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50 years since the first mobile phone call

Martin Cooper and the first mobile phones created by Motorola
(photo: britannica.com)

Today marks 50 years since the first mobile phone call. Martin Cooper, andengineer from the american company Motorola, pbrings forth the first of its kind conversation on April 3, 1973.

Standing on the corner of New York’s Sixth Avenue, a large cream-colored device in hand, Martin Cooper called a colleague at rival Bell Laboratories to solemnly announce that he was calling from a “personal pocket portable cell phone.”

In response, there was silence on the other end of the line. “I think he was grinding his teeth,” Cooper recalled this historic moment, quoted by the BBC.

Bell Laboratories, instead of creating a full wireless device, focused on developing a car phone, Cooper commented. However, Motorola chooses a different path of development and time has proved it right, because in the modern world people can hardly imagine life without mobile phones.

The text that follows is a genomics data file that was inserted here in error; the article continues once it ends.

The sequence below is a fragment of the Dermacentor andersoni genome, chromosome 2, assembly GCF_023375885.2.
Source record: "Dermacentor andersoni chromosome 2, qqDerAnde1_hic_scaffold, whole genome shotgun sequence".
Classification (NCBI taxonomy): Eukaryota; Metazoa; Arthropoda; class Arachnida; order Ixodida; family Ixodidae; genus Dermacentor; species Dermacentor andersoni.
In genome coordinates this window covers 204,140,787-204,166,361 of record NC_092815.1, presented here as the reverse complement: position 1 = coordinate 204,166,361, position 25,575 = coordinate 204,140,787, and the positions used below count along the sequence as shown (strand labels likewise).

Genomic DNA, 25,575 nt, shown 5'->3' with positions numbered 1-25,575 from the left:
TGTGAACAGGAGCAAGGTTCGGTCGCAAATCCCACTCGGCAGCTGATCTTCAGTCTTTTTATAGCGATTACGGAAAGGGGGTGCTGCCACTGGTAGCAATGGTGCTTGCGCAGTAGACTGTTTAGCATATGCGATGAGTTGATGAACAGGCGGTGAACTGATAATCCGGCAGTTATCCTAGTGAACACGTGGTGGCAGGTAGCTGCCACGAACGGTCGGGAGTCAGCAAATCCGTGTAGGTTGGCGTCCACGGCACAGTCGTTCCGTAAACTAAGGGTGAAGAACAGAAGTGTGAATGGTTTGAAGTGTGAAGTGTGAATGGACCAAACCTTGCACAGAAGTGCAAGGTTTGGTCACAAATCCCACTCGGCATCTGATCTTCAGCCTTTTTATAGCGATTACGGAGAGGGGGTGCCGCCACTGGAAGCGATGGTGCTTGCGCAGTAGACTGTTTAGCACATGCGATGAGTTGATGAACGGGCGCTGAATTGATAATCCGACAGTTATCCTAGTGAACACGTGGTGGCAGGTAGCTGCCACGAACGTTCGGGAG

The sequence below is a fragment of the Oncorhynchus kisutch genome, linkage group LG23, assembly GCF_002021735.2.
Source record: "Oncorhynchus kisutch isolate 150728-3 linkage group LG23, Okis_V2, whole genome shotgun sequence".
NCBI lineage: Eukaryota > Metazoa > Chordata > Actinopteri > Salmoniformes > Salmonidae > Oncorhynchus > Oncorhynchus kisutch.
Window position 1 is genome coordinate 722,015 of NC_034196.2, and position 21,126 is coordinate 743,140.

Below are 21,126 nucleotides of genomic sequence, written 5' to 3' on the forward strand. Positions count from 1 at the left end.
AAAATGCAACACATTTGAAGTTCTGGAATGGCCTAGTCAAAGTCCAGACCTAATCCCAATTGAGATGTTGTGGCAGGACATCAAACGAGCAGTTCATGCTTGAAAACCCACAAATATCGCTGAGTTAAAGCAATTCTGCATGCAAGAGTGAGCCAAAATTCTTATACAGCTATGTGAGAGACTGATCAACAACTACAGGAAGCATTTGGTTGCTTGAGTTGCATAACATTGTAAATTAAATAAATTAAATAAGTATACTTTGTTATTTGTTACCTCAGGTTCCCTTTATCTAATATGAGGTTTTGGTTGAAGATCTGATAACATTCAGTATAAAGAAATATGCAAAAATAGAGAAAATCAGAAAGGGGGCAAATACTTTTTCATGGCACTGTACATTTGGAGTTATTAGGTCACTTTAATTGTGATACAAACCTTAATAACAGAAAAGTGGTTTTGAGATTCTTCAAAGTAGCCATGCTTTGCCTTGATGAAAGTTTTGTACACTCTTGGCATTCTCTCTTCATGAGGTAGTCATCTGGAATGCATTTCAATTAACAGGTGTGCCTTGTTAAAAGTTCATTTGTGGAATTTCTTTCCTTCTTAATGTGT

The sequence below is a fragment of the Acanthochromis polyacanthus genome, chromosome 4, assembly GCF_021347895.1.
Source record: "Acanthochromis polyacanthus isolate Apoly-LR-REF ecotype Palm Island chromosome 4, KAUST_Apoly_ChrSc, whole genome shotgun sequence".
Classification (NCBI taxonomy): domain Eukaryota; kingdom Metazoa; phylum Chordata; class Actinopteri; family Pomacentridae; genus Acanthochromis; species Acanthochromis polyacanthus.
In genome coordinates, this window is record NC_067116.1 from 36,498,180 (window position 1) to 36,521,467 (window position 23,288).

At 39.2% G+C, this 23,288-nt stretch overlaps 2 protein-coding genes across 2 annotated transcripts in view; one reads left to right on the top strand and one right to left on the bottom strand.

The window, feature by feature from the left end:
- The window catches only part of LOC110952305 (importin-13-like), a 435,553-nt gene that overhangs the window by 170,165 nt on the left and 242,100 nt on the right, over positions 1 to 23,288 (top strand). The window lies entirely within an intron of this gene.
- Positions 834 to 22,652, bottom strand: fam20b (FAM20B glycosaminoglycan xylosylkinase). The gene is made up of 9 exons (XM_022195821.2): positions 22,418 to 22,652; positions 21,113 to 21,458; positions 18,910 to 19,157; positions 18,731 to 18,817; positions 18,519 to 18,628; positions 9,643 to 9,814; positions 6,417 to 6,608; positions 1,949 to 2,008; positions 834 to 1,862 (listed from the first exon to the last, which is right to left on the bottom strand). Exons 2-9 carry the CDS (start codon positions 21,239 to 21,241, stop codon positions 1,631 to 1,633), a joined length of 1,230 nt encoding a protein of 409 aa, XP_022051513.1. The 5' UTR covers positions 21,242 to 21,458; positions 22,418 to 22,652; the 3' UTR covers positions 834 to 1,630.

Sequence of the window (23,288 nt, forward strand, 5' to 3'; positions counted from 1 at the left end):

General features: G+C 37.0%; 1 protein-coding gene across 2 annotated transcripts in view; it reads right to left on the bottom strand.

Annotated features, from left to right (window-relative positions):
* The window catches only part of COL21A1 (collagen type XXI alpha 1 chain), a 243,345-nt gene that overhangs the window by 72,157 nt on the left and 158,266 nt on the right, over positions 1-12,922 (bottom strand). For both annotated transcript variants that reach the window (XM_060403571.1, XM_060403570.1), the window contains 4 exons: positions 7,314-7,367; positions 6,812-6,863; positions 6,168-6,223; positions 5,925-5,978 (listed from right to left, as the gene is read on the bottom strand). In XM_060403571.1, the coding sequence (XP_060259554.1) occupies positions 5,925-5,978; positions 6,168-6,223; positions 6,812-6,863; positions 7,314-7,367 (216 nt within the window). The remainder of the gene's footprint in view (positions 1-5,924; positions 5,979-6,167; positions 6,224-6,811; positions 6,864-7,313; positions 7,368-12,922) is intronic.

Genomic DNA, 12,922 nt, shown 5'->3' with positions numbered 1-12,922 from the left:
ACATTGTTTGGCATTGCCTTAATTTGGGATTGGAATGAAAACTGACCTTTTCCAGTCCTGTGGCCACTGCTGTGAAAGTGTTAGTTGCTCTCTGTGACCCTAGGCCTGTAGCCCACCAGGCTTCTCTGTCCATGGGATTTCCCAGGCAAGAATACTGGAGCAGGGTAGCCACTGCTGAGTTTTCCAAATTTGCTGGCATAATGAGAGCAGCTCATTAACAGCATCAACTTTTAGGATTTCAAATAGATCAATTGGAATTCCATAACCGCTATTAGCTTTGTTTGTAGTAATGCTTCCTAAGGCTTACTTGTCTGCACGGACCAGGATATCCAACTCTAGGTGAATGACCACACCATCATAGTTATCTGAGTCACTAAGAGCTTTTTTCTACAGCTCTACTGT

Cooper’s historic call was made by a prototype that 10 years later became the first certified mobile phone, called the DynaTAC 8000X. The device weighs about 800 grams and measures 22.5×12.5×3.75 cm, excluding the antenna.

At its launch, only wealthy people could afford to buy the first cell phone, as the price of the DynaTAC 8000X was around $11,700.

Curiously, the principle of voice transmission over the cellular network has not changed much since then. The mobile phone converts the voice into an electrical signal that is modulated into a radio wave. The radio wave passes through the cellular stations and, reaching the second participant in the conversation, undergoes a reverse transformation, so that the person on the other end of the line can hear the voice of the caller.

Of course, the devices currently in use around the world are nothing like the first cell phone. The DynaTAC 8000X has no cameras or messaging capability. Buyers received a device that can work in talk mode for about 30 minutes, after which it must be charged for 10 hours. In addition to this, the phone has a 15 cm antenna.

However, 94-year-old Martin Cooper is not very impressed with the design of modern smartphones. He never imagined that the mobile phone would become a pocket computer with cameras and access to the Internet. Cooper is sure that humanity is still at the very beginning of the mobile phone revolution.

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